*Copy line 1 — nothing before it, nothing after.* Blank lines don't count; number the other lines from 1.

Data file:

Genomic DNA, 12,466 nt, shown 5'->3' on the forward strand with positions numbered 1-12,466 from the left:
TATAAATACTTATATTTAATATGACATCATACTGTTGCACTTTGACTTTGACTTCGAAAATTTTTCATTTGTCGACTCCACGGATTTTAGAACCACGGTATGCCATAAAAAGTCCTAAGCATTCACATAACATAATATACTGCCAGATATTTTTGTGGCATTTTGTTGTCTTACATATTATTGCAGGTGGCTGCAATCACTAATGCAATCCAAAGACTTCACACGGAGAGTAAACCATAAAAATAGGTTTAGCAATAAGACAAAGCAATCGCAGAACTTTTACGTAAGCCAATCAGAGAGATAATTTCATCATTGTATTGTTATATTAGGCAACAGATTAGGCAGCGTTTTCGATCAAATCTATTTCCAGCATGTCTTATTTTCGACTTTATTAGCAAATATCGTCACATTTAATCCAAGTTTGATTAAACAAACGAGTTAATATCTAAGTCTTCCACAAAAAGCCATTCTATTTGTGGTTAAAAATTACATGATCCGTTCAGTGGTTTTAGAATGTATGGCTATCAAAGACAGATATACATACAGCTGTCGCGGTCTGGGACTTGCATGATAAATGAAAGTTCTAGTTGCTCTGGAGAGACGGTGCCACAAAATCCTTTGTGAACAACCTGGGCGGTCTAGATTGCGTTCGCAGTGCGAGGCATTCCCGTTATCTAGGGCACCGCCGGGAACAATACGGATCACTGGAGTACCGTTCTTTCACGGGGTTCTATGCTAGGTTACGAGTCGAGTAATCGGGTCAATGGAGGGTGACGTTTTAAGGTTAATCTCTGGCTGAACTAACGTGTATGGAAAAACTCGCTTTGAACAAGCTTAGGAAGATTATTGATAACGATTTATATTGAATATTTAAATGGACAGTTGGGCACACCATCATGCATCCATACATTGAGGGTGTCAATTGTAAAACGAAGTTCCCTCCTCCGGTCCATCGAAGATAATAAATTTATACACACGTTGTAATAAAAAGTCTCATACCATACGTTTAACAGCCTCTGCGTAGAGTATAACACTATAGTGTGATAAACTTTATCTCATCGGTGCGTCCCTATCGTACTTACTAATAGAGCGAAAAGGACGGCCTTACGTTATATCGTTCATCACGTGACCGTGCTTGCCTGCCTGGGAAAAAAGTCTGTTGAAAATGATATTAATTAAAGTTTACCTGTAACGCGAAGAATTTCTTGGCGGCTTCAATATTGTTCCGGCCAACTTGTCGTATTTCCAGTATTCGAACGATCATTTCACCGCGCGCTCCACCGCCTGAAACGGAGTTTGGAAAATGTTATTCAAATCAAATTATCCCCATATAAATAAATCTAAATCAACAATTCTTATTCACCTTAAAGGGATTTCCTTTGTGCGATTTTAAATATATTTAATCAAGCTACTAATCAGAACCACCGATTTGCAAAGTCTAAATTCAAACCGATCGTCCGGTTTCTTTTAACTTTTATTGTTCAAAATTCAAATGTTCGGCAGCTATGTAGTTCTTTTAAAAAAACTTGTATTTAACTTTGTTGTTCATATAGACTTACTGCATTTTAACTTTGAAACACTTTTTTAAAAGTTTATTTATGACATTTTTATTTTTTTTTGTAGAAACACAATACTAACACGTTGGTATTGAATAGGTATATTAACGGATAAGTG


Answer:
Genomic DNA, 12,466 nt, shown 5'->3' on the forward strand with positions numbered 1-12,466 from the left: